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Photography Tips – Aperture

Written by Rachel Gnagy

Written By:  Rachel @ Inscribed Photography

I’m taking you in a different direction today.

Instead of a post about pictures I’ve taken, I want to help YOU learn more about photography. I’m going to share a little series of photography tips that (I hope!) help explain the fundamentals of photography. Digital cameras have made it easier than ever to jump into the art of photography but there are still some basic techniques that will make you, as a photographer, even better. And let me say that I didn’t know any of what I am about to share with you until I took my first photography class in college – I was very much a beginner!

The first thing I want to share is the exposure triangle. The three ‘points’ of the triangle are apertureshutter speed, and the ISO. This trio of settings determines your overall exposure; how bright or how dark the picture is. Each setting affects the other two, so learning about each of them and how they work together will help you to control your exposure.

In this first post, we’re going to focus (pun intended!) on the aperture ‘point’ of the triangle.

aperture2

Aperture refers to how wide your camera’s lens is opening. In camera-lingo, this is called an ‘f/stop’. Your camera’s aperture setting will determine how much or how little light is coming into your camera, as well as how much or how little of the picture is in focus (depth-of-field).

A wide aperture would be a low f/stop like f/1.4 or f/3.5. Your camera’s lens opening is very wide  (see the illustration above) which allows lots of light to come into your camera. A wide opening also makes your depth-of-field very shallow. So if we use a wide aperture, we’re going to let more light into the camera but less of our picture will be in focus.

In contrast, a narrow aperture would be a high f/stop like f/11 or f/16. The lens opening is narrower, which lets in less light. The depth-of-field would be larger, allowing more of the picture to be in focus. So if we use a narrow aperture, we’re letting less light into the camera but more of the picture will be in focus.

Confused yet? Stay with me! Let’s look at some examples.

aperture

 Here we see five pictures of the same subject, all taken with a different aperture setting. On the very top the camera had a wide aperture. See how the book starts to get blurry and the wicker table is completely out of focus in the background? On the very bottom the camera had a narrow aperture. The book is completely in focus and we can see much more detail in the wicker table.

So how do you control aperture on a point-and-shoot camera? The landscape setting on your camera (usually shown by a mountain symbol) will give you a narrower aperture. Typically when you are shooting landscapes you want a lot of your picture to be in focus, so you want a higher f/stop. Even if you aren’t taking a picture of a landscape, you can use the landscape setting on your camera to get a narrower aperture and higher f/stop.

aperture3

What about wider apertures? Look for the portrait setting on your camera – the little face symbol. The portrait setting is (obviously) designed for taking pictures of people. Generally when you are shooting portraits, you’ll want a shallow depth-of-field and a wide aperture. Just like the landscape setting though, you can use it whenever you want a lower f/stop.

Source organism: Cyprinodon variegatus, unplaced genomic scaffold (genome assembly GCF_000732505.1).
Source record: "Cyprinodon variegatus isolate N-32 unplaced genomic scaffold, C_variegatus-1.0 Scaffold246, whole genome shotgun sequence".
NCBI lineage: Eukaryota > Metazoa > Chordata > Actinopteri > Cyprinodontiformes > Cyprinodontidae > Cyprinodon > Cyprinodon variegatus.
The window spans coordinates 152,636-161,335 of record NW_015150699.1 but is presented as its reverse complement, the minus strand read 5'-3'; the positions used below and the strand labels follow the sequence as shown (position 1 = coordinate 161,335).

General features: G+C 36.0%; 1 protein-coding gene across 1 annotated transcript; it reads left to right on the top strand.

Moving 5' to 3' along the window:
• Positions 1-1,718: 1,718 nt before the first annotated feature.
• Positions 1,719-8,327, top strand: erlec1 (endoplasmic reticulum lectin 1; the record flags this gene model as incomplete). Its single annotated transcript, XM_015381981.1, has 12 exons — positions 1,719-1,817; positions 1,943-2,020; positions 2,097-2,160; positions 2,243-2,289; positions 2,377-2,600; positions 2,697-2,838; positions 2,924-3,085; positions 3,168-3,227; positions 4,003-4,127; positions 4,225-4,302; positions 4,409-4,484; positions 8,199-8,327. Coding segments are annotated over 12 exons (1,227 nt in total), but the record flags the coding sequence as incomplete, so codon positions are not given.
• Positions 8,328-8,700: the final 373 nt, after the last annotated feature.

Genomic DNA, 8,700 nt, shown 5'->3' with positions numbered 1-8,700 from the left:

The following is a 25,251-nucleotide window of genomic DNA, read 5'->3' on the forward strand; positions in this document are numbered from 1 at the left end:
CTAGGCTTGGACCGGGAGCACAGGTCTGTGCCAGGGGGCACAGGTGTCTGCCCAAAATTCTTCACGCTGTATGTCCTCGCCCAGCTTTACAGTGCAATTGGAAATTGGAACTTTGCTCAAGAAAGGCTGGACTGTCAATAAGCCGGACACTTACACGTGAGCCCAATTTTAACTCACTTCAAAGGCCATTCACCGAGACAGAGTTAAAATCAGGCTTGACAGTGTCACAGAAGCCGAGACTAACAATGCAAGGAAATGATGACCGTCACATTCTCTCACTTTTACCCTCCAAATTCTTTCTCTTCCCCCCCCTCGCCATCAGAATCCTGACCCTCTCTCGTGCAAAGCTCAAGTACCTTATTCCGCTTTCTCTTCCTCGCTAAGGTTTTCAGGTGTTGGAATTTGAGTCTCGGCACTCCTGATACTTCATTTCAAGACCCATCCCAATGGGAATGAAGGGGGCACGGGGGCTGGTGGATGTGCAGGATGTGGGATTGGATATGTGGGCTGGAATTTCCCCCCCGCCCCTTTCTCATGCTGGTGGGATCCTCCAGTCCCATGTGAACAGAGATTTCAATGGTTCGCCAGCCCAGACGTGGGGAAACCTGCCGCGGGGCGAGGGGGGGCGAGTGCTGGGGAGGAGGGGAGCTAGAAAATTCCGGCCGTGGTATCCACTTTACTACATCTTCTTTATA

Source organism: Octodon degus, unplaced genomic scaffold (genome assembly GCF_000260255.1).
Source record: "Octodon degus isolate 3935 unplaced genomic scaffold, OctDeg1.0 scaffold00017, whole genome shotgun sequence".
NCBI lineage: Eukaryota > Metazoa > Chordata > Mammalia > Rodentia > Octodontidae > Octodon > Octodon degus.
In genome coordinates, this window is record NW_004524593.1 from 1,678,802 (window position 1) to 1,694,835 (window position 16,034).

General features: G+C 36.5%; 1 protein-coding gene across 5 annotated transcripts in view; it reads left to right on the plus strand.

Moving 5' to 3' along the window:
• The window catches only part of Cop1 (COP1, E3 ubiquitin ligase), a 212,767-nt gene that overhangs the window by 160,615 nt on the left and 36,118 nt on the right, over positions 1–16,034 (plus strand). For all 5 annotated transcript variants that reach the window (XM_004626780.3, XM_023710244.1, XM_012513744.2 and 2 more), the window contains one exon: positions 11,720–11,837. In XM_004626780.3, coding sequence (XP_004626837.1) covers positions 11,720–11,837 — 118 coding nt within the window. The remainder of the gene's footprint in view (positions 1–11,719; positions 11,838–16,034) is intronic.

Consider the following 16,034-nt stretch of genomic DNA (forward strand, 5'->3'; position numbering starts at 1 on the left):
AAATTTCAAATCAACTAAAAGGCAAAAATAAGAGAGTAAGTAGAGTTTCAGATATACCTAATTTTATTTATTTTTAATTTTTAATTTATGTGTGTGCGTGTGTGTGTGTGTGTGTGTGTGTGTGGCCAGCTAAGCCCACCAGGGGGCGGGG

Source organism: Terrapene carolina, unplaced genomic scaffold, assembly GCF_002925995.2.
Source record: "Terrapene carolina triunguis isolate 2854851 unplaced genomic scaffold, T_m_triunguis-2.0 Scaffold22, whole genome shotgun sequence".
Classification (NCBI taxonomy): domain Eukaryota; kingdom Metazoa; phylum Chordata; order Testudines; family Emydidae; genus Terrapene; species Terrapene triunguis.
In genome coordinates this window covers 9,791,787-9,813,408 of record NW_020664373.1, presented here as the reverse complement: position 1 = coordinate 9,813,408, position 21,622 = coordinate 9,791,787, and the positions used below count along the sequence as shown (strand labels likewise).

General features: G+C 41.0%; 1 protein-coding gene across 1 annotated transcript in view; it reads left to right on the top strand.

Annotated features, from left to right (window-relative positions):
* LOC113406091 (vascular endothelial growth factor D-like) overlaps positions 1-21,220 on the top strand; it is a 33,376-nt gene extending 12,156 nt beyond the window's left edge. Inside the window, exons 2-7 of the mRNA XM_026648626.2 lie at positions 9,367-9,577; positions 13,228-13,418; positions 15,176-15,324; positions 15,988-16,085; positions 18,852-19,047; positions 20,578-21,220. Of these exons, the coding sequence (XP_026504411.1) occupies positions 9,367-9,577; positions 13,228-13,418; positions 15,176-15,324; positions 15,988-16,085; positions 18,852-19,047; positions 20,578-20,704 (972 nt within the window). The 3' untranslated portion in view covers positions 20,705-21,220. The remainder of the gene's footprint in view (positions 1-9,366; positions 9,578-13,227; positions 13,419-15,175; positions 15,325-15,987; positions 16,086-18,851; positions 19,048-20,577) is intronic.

aperture4

 

Let’s review for a minute.

  • Aperture is how wide or how narrow the lens opening of your camera is.
    A wide opening allows more light into the camera and gives a shallow depth-of-field. A wide opening would be an f/stop such as f/1.4 or f/3.5.
    A narrow opening allows less light into the camera and gives a wide depth-of-field. A narrow opening would be an f/stop such as f/8 or f/11.
  • To get a narrow aperture (low f/stop number), look for the Portrait setting on your camera.
    To get a wide aperture (high f/stop number), look for the Landscape setting on your camera.
  • Aperture works together with the shutter speed and ISO settings to produce the exposure. This is called the exposure triangle.
  • Check out the Digital Camera Simulator to learn even more about how aperture works.

I hope I didn’t lose you along the way. Please comment with any questions you might have! And stay tuned for the next part of this series. We’ll talk about shutter speed, the next point of the exposure triangle!

 

About the author

Rachel Gnagy

Rachel Gnagy is a wife, mother, photographer, and coffee lover. She began Inscribed Design & Photography with the goal of inspiring others to experience God’s character and glory through her work. Rachel specializes in senior portraits, engagements and weddings, and fine art photography. She and her husband, Samuel, have three precious children, two boys and a girl.
Rachel began writing with Her View From Home in 2012 and loves the opportunity to communicate with other women. She shares her own images, photography tips, and favorite recipes.
http://www.inscribedphotography.com/
https://www.facebook.com/InscribedPhotography

6 Comments

  • Very helpful. going to mess around with my camera later for sure! can I ask you to clarify though…at the top of the article you said low f-stop is wide and high is narrow but the end of the article it was reversed. Thanks!

    • I’m glad you found this helpful, Cindy!
      Part of what is confusing about aperture is that a wide aperture gives a shallow depth-of-field. A narrow aperture gives a wide depth-of-field. Seems backwards, doesn’t it? In this sense, aperture refers to the lens opening and depth-of-field refers to how much of the picture is in focus.
      Does that explain it a little more?